Mobility

CBP job applicants sign up for text messages

text messager

SMS messages can make the federal job application process less frustrating by providing immediate updates and reminders, CBP says. (Stock image)

A six-month-old SMS text messaging program implemented to keep U.S. Customs and Border Protection in better touch with job applicants is transforming the hiring process, according to the agency’s Office of Human Resources Management.

Beginning with its entry-level Border Patrol Agent job opportunity announcements on Feb. 20 and as part of the agency’s online application process, the new system allows CBP job applicants to receive SMS text messages on their mobile device as they progress through the selection process. Of the first 1,000 applicants offered the choice, according to a June 27 statement on HRM’s web page, 343 opted to receive the messages. Applicants can choose to receive or opt out of receiving text messages at any time during the selection process by contacting CBP’s Minneapolis Hiring Center.

With the increasing popularity of mobile phones and tablets, CBP said, SMS capabilities provide the opportunity to connect with the growing number of people who actively use text messaging. CBP officials declined to detail the cost of implementing the new system, but said the agency was pleased with the investment. They stressed that SMS is more familiar to younger applicants than the phone or e-mail as their primary means of communicating, and is often given greater attention than voicemail or other electronic messages.

HRM said it has been using several pre-programmed SMS text message templates, reminding applicants of pending deadlines for required forms or documents, as well as the date and time of their upcoming medical and fitness examinations and interviews. SMS also provides the department with the capability to create and send more personalized messages when needed.

SMS text messaging, said the agency, helps promote timely responses to document deadlines, reduce the number of missed appointments, and increase applicant satisfaction with the hiring process by creating a higher sense of engagement and awareness of processing requirements. It also expects SMS use to boost applicant flow and retention in the process, allowing reductions to overall applicant processing time and costs. HRM said it is monitoring the impact of SMS and planning additional uses for text-based communication, such as providing notification of important changes in an applicant’s status.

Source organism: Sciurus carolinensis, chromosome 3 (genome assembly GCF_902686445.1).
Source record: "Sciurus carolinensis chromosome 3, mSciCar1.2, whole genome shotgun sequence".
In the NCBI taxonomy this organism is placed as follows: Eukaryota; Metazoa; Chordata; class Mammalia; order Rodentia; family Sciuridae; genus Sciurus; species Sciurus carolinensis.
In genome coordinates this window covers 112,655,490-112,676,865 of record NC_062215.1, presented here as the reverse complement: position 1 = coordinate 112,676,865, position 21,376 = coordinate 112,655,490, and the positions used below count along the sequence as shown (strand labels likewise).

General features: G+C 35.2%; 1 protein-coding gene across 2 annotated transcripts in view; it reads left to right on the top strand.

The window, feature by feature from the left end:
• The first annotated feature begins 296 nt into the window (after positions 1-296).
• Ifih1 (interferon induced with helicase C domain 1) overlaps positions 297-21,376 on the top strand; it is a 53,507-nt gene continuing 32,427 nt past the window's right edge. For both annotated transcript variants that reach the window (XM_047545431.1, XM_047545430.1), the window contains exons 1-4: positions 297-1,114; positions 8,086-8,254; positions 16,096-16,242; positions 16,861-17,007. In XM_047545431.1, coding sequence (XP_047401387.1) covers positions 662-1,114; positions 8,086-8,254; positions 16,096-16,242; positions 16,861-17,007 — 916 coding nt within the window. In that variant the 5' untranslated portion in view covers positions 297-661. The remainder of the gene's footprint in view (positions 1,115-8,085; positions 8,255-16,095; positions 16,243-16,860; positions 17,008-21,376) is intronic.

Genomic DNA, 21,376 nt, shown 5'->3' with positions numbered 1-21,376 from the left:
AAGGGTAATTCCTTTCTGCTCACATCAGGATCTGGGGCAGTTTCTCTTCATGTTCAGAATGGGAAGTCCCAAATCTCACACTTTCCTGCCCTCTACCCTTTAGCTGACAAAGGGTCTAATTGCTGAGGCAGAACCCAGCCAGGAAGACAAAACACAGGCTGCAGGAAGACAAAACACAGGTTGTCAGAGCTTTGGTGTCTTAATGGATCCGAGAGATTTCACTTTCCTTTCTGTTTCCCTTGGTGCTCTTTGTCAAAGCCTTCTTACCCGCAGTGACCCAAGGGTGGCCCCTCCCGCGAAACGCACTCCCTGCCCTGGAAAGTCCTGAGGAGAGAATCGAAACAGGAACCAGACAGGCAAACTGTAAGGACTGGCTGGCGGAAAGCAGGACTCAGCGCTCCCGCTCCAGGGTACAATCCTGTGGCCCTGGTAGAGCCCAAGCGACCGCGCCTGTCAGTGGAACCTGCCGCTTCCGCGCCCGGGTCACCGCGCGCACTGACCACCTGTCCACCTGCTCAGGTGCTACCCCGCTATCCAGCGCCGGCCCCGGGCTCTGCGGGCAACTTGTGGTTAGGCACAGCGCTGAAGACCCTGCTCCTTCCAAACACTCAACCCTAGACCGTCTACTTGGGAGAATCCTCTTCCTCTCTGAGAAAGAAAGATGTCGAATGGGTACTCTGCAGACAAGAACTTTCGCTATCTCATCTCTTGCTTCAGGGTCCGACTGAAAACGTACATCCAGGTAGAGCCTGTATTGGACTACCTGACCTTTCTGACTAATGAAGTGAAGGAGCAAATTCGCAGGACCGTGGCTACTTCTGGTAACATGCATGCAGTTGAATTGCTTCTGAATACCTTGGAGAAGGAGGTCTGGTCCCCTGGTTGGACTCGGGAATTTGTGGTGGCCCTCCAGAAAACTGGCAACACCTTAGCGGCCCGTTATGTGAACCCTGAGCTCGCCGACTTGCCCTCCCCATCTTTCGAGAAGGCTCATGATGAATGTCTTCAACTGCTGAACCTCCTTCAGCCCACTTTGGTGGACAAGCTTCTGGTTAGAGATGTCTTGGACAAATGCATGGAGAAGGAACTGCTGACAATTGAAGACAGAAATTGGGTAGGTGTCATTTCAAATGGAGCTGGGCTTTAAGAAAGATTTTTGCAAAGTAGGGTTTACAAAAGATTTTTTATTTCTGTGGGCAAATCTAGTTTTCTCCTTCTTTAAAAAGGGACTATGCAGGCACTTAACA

About the Author

Mark Rockwell is a senior staff writer at FCW, whose beat focuses on acquisition, the Department of Homeland Security and the Department of Energy.

Before joining FCW, Rockwell was Washington correspondent for Government Security News, where he covered all aspects of homeland security from IT to detection dogs and border security. Over the last 25 years in Washington as a reporter, editor and correspondent, he has covered an increasingly wide array of high-tech issues for publications like Communications Week, Internet Week, Fiber Optics News, tele.com magazine and Wireless Week.

Rockwell received a Jesse H. Neal Award for his work covering telecommunications issues, and is a graduate of James Madison University.

Click here for previous articles by Rockwell. Contact him at mrockwell@fcw.com or follow him on Twitter at @MRockwell4.


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